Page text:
Stationary points of functional

  • Thread starter sardel
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  • #1
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Hello guys.

This is my first post at physics forums, so please be gentle :)

I am trying to understand functionals, so I am solving as many exercises from these lecture notes that I downloaded.

Homework Statement



Let [tex]f:[a,b]\rightarrow\mathbb{R}^k[/tex] be a continuous function and define

[tex]\Phi(\gamma)=\int_a^b f(t)\cdot\gamma(t)dt,[/tex]

where [tex]\gamma:[a,b]\rightarrow\mathbb{R}^k[/tex] is parametrized curve. Show that [tex]\Phi[/tex] is differentiable and equals its differential. Determine the stationary points of [tex]\Phi[/tex].

Homework Equations



Linearity: [tex] L(\alpha\gamma(t)+\beta\gamma'(t))=\alpha L(\gamma(t))+\beta L(\gamma'(t))[/tex]

The Attempt at a Solution



I can show that the functional is differentiable and equals its differential by showing linearity of [tex]\Phi[/tex].

However, I don't know how to find the stationary points of [tex]\Phi[/tex]. From what I understand, I have to find all [tex]\gamma\in C^1([a,b];\mathbb{R}^k)[/tex] such that

[tex]\Phi(h)=0[/tex]

for all [tex]h\in C^1_{0,0}([a,b];\mathbb{R}^k)[/tex].

I have no idea how to do this, as I can't see how to use something like the Euler-Lagrange equations. Any help is appreciated.

Thanks in advance,
Sardel
 

Answers and Replies

  • #2
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No love for functionals?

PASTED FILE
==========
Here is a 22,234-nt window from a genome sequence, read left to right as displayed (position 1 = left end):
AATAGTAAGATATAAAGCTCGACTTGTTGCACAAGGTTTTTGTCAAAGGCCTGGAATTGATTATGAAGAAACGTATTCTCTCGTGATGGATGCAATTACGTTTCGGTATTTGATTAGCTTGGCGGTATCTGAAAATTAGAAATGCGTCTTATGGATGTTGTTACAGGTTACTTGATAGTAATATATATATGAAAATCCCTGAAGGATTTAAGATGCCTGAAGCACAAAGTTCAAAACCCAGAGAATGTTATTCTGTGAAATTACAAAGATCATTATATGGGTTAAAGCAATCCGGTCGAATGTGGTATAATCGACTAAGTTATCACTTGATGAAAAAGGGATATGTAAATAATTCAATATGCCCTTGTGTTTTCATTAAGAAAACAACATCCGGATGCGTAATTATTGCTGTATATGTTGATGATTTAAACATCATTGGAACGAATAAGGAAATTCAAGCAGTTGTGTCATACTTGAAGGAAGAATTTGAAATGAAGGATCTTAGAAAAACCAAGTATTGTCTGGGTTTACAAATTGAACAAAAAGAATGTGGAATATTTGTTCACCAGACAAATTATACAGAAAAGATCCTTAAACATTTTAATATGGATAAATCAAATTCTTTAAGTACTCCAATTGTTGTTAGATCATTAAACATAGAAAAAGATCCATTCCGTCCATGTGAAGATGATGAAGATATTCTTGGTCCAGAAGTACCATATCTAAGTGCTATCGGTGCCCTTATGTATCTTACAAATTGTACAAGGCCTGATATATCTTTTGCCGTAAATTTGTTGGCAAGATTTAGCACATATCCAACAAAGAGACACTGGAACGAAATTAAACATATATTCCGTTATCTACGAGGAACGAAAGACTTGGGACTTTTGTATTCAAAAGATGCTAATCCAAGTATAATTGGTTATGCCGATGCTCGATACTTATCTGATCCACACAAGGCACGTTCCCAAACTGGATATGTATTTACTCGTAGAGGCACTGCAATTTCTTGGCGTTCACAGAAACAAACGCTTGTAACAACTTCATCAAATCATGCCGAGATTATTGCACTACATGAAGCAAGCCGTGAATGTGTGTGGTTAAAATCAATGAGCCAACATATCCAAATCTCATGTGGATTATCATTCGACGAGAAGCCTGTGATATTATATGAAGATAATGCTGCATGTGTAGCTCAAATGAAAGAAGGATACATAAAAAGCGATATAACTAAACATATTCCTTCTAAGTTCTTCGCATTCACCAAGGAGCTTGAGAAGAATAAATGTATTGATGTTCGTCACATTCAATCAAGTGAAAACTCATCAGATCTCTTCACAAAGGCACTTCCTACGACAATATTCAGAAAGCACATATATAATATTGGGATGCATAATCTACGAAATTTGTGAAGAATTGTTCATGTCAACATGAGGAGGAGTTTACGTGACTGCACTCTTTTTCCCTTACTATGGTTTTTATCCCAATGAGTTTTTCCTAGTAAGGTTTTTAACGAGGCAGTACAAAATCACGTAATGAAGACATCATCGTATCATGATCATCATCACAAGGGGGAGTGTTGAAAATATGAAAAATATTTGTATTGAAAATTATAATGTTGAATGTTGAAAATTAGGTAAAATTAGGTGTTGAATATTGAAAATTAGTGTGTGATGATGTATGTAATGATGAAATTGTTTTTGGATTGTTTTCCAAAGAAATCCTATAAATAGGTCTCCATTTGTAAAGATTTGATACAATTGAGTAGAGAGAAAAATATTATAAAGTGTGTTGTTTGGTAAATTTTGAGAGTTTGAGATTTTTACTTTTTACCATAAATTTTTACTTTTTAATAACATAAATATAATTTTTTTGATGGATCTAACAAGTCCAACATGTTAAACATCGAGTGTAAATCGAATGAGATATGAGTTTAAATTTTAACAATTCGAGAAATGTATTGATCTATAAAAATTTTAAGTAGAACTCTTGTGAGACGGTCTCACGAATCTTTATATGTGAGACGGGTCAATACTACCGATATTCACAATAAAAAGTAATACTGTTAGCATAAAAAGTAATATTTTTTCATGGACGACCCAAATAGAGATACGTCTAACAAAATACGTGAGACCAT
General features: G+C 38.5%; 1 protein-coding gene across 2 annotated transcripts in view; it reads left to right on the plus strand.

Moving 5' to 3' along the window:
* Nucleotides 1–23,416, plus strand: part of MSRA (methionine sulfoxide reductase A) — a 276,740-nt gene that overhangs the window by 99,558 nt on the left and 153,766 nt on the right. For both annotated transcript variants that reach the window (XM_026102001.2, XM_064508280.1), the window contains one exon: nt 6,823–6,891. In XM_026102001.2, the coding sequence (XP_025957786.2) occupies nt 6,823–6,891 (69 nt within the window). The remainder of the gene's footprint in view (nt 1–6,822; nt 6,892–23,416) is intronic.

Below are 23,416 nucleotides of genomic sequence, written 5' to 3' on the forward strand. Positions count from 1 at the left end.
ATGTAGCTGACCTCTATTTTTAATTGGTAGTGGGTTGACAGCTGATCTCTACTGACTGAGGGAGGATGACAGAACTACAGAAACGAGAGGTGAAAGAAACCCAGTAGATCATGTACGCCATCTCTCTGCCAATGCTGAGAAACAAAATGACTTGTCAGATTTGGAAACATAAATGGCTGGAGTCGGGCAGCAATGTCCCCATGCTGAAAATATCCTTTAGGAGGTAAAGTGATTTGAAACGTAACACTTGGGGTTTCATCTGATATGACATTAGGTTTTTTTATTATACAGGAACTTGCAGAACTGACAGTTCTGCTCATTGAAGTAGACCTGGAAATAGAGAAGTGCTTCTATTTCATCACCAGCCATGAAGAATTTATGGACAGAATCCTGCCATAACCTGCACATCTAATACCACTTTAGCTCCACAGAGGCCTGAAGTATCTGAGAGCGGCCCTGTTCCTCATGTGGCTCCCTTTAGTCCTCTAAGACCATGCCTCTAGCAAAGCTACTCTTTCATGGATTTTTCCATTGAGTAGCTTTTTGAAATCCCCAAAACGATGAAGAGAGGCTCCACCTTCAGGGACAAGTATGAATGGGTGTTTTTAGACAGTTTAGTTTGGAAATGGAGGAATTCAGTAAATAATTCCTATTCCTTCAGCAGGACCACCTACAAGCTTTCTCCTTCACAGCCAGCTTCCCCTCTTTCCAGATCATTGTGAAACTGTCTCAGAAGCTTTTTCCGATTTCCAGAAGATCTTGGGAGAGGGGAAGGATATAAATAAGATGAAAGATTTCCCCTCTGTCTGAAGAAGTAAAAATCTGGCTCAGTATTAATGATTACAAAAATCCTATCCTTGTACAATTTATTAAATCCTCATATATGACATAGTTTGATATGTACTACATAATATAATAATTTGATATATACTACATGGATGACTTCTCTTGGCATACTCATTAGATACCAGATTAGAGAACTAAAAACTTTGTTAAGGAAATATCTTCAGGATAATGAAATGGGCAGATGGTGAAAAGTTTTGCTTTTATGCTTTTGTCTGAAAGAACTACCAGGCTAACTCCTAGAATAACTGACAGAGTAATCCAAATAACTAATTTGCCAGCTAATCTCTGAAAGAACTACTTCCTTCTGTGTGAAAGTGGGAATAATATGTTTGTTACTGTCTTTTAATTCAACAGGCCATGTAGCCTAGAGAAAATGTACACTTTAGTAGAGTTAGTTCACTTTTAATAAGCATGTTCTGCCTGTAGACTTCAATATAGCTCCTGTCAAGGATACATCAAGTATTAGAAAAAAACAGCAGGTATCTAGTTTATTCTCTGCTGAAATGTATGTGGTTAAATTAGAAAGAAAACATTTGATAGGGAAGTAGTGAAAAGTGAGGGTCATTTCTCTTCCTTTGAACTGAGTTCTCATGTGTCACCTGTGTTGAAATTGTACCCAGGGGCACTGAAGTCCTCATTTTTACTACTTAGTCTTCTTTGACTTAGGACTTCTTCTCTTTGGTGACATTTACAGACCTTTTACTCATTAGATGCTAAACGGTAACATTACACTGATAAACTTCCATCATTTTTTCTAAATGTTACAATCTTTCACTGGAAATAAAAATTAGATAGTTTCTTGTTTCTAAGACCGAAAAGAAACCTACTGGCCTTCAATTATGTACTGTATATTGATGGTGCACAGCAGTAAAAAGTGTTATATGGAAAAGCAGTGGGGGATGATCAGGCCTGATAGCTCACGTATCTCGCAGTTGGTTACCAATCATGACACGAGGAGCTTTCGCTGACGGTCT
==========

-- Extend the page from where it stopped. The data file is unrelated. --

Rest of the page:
I should probably say that the definition of stationary points given in the lecture notes is

If [tex]\Phi[/tex] is a differential functional on [tex]D_{\Phi}=C^1([a,b];\mathbb{R}^k)[/tex] we call [tex]\gamma\in D_{\Phi}[/tex] a stationary point of [tex]\Phi[/tex] if the differential [tex]d\Phi_{\gamma}[/tex] vanishes on [tex]C^1_{0,0}([a,b];\mathbb{R}^k)[/tex], i.e. [tex]d\Phi_{\gamma}(h)=0[/tex] for all [tex]h\in C^1_{0,0}([a,b];\mathbb{R}^k)[/tex].

Further, [tex]C^1_{x,y}([a,b];\mathbb{R}^k)=\{\gamma\in C^1([a,b];\mathbb{R}^k)\mid \gamma(a)=x,\,\gamma(b)=y\}[/tex].

My problem is that the differential equals the functional itself, so [tex]d\Phi_{\gamma}(h)=\Phi(h)[/tex], which does not depend on [tex]\gamma[/tex]. Am I missing something?

Thanks,
Sardel
 
  • #3
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Can you give me the link to the lecture notes you download? I promess to have a look, but I don't understand many of the notations you're using...
 
  • #4
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The lecture notes are available here: http://www.math.ku.dk/~solovej/MATFYS/MatFys2.pdf" [Broken]. All the other chapters are available as MatFys1.pdf through MatFys6.pdf, and the directory listing can be viewed for the directory /MATFYS/

The exercise I am trying to solve is Exercise 2.6 and everything relevant should be in chapter 2.
 
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  • #6
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The Euler-Langrange equations are not directly applicable since [tex]\gamma[/tex] is maybe not C2. But I think you can apply the proof of the Euler-Lagrange equations.

If [tex]\Phi(h)=0[/tex] for every [tex]h\in C_{0,0}[/tex]. Then [tex]\Phi(h_1,0,0,...,0)=0[/tex]. Now apply the fundamental lemma of calculus...
 
  • #7
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Thank you.

By doing this, I end up with [tex]\gamma_1(t)=0[/tex] for all [tex]t\in[a,b][/tex] and analogously for [tex]\gamma_2,\ldots\gamma_k[/tex]. Making [tex](0,\ldots,0)[/tex] the only stationary point of [tex]\Phi[/tex]. Is this correct?
 
  • #8
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Oops... Actually, I think I get [tex]f_1(t)=0[/tex] for all [tex]t\in [a,b][/tex]. But I want to conclude somthing about [tex]\gamma[/tex], right? I think there is something fundamentally wrong with the way I am thinking about this.
 
  • #9
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No, there is nothing wrong. You indeed end up with f=0. Thus we can split up in cases. If f=0, then every point is stationary. If f is not 0, then no point is stationary...
 
  • #10
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Ah ok, thank you very much.
 

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